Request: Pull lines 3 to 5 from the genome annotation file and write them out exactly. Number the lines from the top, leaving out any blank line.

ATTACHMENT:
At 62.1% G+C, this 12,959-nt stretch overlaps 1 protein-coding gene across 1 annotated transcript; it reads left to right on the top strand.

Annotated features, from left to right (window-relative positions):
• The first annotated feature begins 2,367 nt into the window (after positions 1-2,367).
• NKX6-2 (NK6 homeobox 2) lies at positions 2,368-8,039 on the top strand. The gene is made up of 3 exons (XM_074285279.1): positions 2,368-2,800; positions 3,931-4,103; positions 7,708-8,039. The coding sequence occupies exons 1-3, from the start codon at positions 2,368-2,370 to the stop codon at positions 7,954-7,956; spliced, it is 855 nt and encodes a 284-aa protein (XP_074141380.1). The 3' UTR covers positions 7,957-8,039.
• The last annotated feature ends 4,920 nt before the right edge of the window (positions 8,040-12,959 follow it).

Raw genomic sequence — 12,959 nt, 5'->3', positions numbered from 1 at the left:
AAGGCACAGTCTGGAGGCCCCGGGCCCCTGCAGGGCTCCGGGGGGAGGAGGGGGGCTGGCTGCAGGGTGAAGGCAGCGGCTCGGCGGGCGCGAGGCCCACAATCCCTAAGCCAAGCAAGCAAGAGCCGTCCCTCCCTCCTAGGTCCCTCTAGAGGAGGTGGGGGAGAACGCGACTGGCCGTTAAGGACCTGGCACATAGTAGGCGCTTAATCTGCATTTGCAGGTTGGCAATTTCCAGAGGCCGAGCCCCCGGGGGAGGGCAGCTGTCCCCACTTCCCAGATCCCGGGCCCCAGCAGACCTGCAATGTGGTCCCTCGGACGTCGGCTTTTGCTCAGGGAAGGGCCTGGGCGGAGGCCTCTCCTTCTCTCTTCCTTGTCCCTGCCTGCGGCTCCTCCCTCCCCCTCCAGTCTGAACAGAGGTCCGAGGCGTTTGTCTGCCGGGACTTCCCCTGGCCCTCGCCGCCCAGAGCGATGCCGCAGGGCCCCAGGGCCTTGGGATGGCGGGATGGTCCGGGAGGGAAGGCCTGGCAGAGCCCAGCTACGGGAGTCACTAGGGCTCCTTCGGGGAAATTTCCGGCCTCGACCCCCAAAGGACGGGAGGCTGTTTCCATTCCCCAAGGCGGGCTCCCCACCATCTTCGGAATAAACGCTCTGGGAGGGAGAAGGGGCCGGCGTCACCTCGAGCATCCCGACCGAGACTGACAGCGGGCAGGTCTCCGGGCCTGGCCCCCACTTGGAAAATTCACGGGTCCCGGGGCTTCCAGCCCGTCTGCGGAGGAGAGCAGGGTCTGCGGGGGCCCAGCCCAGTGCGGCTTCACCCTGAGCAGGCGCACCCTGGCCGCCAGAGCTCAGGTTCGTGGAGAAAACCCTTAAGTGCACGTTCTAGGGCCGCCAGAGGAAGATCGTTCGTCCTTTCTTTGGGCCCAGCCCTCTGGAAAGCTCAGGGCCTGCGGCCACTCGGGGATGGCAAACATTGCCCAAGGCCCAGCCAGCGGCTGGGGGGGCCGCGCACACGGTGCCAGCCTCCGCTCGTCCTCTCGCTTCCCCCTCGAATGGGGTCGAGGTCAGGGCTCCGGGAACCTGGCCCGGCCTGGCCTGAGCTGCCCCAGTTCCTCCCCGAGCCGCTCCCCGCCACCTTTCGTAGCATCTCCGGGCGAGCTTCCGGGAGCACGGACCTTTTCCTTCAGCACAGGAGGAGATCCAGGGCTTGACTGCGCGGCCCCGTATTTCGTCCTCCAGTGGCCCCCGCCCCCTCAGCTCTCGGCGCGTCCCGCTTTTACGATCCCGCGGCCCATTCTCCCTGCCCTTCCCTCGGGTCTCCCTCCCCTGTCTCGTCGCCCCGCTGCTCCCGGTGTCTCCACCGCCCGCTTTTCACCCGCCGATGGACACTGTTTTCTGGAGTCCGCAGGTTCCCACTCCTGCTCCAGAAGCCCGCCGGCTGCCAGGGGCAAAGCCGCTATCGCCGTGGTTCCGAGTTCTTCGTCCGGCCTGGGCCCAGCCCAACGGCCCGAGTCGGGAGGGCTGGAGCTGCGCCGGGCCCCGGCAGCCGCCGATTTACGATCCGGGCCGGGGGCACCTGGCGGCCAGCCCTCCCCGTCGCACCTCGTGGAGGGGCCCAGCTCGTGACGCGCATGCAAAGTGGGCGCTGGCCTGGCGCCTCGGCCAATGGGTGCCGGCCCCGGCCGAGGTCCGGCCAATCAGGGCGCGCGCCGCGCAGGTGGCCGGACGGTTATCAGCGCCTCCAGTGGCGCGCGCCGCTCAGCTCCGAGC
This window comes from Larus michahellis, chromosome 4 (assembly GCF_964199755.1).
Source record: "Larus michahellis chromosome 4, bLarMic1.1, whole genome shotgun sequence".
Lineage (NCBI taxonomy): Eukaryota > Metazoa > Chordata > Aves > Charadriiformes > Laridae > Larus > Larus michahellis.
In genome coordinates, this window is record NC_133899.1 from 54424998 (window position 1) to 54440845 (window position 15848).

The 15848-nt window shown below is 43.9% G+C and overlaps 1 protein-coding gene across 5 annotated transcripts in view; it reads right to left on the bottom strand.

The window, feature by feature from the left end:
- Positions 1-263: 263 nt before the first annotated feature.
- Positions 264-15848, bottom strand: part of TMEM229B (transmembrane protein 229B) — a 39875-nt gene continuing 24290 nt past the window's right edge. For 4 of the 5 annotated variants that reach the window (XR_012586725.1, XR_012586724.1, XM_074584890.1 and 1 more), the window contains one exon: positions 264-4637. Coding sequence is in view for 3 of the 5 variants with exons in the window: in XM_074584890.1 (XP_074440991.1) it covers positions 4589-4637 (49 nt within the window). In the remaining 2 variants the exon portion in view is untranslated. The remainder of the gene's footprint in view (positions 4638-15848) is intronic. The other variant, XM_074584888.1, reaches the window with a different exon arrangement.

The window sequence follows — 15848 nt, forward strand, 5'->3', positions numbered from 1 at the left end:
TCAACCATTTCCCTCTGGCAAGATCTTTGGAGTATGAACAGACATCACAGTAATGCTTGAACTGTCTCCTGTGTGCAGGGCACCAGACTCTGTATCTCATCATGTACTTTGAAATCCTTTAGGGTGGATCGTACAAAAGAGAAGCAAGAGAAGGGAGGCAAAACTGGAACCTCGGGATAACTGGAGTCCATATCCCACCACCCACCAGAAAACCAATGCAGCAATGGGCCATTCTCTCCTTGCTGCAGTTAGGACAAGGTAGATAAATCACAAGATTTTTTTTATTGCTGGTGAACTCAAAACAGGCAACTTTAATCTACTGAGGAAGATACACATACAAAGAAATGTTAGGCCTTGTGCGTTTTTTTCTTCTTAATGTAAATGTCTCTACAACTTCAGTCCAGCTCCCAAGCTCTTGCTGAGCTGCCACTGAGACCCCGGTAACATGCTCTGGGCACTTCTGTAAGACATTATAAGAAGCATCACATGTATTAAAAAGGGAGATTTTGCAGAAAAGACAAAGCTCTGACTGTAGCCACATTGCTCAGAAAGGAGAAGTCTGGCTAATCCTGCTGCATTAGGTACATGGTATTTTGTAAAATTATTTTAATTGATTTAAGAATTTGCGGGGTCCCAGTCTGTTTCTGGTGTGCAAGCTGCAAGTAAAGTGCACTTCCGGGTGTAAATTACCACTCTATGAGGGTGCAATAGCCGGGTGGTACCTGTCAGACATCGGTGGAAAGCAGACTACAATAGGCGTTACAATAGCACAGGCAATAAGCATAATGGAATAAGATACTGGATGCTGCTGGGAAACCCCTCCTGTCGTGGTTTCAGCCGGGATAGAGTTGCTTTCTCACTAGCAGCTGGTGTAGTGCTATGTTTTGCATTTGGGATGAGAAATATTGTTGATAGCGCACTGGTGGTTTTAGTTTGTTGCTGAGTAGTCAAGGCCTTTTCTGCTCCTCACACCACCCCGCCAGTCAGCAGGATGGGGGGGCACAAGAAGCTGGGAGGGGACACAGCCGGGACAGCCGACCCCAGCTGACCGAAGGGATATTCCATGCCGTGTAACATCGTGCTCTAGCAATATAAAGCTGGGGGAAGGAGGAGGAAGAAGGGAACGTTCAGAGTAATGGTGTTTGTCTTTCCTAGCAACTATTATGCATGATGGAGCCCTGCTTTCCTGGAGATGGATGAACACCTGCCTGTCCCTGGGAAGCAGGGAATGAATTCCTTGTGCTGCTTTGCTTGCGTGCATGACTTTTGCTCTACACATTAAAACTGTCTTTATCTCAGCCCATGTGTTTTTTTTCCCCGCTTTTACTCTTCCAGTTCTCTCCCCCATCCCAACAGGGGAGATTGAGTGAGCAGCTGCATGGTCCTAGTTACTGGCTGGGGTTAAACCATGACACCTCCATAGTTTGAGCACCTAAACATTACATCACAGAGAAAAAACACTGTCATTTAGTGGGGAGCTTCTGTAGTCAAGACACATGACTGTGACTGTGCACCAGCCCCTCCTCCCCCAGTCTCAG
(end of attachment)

• The first annotated feature begins 2,367 nt into the window (after positions 1-2,367).
• NKX6-2 (NK6 homeobox 2) lies at positions 2,368-8,039 on the top strand. The gene is made up of 3 exons (XM_074285279.1): positions 2,368-2,800; positions 3,931-4,103; positions 7,708-8,039. The coding sequence occupies exons 1-3, from the start codon at positions 2,368-2,370 to the stop codon at positions 7,954-7,956; spliced, it is 855 nt and encodes a 284-aa protein (XP_074141380.1). The 3' UTR covers positions 7,957-8,039.
• The last annotated feature ends 4,920 nt before the right edge of the window (positions 8,040-12,959 follow it).